|Sitting Pretty With Tiny Kitty|
|Friday, 01 August 2003 00:00|
Good things come in small packages. Less is more. We’re all familiar with the clichés that teach us that, well, bigger is not always better! If you need further proof that small is best, here it–rather, here she–is! Tiny Kitty Collier, the latest fashion doll from the Tonner Doll Company, is pretty and poseable, yet small enough to sit in your hand. Just ten inches tall, the little looker is Robert Tonner’s smallest fashion doll to date. Tiny, yes, but not short on style: Tiny Kitty boasts a wardrobe that any fashion doll would covet. Unlike her larger cousins, however, Tiny Kitty has a magical, sprite-like quality that makes her most endearing. Think Tinker Bell in haute couture, and you pretty much have the picture.
“She is just adorable and is her own little person,” says fashion doll enthusiast Leslie Smejkal from Goleta, California. Smejkal purchased “My Heart’s in San Francisco” Tiny Kitty because she was attracted by the doll’s petite size. “I found her totally engaging,” the collector says. “She makes me smile, and that’s really what doll collecting is all about for me.”
Tiny Kitty Collier seems to be making lots of folks smile these days. She is one of the hottest sellers for the Tonner Doll Company this year, with sales figures approaching that of Tyler Wentworth, Tonner’s most popular doll. Lynn Fenstermacher, owner of Cherished Friends in Laureldale, Pennsylvania, describes the response to Tiny Kitty as “overwhelming,” adding that many customers have ordered the entire line. At Cherished Friends, the three basic Tiny Kitty dolls sold out in just a few months, well before they had arrived at the store. Other speedy sellers, Fenstermacher reports, include the “Sharply Suited” doll, who is costumed in houndstooth check, and the “Bridal Bliss” gift set, a darling combination of a bride doll and a peignoir tucked inside a hatbox. “It’s to die for!” she says.
Much of the inspiration for Tiny Kitty Collier was Robert Tonner’s personal fascination with 1950s glamour fashion dolls (such as Miss Revlon and Toni), which he avidly collects. “In the ’50s, manufacturers often did miniature versions–maybe about ten inches tall–of their larger fashion dolls,” he explains. “I found myself looking at the small dolls and thinking, ‘This is a really neat size, especially for vintage-look outfits.”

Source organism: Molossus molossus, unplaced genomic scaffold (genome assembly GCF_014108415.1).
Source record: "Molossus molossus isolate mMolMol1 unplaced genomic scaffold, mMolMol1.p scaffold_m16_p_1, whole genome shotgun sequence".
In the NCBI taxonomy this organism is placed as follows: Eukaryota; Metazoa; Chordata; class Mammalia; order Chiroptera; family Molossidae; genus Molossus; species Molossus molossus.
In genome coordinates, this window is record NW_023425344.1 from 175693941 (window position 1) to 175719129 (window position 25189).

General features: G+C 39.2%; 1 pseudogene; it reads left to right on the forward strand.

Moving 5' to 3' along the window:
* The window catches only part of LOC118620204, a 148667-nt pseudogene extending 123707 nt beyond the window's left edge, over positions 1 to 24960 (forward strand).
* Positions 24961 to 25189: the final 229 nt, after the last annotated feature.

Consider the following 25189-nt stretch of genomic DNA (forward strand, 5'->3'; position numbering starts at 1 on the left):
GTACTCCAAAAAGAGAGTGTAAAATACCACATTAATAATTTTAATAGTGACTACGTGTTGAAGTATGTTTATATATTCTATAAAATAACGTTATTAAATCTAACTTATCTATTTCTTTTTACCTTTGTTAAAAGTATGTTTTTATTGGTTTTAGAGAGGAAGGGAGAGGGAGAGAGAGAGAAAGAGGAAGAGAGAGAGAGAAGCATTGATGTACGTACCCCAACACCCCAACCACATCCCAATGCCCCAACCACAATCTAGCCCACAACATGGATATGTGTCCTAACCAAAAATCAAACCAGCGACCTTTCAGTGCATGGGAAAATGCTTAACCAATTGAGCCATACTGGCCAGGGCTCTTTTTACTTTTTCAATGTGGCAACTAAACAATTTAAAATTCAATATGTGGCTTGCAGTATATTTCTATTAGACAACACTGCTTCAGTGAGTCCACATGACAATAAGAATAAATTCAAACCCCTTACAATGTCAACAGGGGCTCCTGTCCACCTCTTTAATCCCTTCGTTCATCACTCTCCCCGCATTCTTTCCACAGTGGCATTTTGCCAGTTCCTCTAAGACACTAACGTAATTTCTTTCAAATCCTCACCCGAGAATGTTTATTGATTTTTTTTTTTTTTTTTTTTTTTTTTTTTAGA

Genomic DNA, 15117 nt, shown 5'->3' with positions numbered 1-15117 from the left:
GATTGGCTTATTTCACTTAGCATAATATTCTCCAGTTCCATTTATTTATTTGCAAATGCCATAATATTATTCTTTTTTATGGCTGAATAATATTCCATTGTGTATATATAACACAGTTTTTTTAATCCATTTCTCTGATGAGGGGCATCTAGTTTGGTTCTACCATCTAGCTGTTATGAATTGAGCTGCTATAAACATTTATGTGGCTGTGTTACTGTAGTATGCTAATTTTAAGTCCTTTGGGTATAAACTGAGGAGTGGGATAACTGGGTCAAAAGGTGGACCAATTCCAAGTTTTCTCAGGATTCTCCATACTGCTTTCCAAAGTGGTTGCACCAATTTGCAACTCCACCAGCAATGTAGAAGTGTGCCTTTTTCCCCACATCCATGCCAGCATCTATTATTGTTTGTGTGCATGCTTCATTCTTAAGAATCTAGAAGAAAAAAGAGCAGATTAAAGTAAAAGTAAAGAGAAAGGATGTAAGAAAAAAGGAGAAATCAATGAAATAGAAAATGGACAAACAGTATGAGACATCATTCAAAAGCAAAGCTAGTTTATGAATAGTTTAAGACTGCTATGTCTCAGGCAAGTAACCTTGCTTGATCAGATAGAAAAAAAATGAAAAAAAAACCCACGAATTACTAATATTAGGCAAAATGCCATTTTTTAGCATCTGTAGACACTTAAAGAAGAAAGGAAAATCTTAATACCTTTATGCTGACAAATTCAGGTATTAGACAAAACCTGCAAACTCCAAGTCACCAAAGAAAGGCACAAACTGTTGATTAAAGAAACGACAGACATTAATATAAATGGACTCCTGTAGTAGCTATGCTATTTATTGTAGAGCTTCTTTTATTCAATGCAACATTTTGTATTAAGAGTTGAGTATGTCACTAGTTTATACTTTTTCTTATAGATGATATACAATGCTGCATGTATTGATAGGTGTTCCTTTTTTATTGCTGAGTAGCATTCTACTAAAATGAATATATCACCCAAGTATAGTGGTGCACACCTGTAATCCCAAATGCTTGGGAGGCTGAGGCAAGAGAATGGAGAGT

In 2000, Tonner introduced the 18-inch Kitty Collier doll. A homage to the fashion dolls of the 1950s, Kitty has sweet, all-American good looks and a classy wardrobe. In 2002, when Tonner was thinking about introducing a small fashion doll, he realized that it made perfect sense to create a miniature companion– or “shadow”–for Kitty. Tiny Kitty Collier is not, however, simply a shrunken-down version of her big “sister.” “We did a brand-new sculpture, with a different face and different proportions,” Tonner notes. The two dolls have different eye styles, too: 18-inch Kitty has inset acrylic eyes; Tiny Kitty has painted eyes. “I like the look of a painted eye on a small doll,” Tonner says.
Made of hard plastic, Tiny Kitty is highly poseable, with bending knees, a swivel waist and a rotational hip joint. (Beginning this year, 18-inch Kitty has this type of body construction as well.) “From the start, I knew I wanted a doll with a lot of movement,” Tonner says.
Tiny Kitty Collier debuted in October 2002 at the Modern Doll Convention in Las Vegas. She was sold in a gift set, limited to 300, that included two ensembles–a tailored suit and an evening gown–in addition to the lingerie-clad, brown-haired doll. The second Tiny Kitty, “My Heart’s in San Francisco,” was released at IDEX in January. Limited to 500, the blonde-haired charmer was garbed in a magnificent midnight-blue evening gown. Both of these special-event dolls sold out quickly, whetting collectors’ appetites for more.
The eagerly awaited Tiny Kitty Collier line was introduced at Toy Fair in February. The debut collection comprises three basic dolls (a brunette, a blonde and a redhead), clad in lingerie, which retail for $40 each; four costumed dolls, which cost $70 to $80; the “Bridal Bliss” hatbox set, which sells for $140; six costumes, priced at $35 each; and a wardrobe trunk, tagged at $40. The basic Tiny Kitty dolls are annual editions; all other items are limited to editions of 2,000.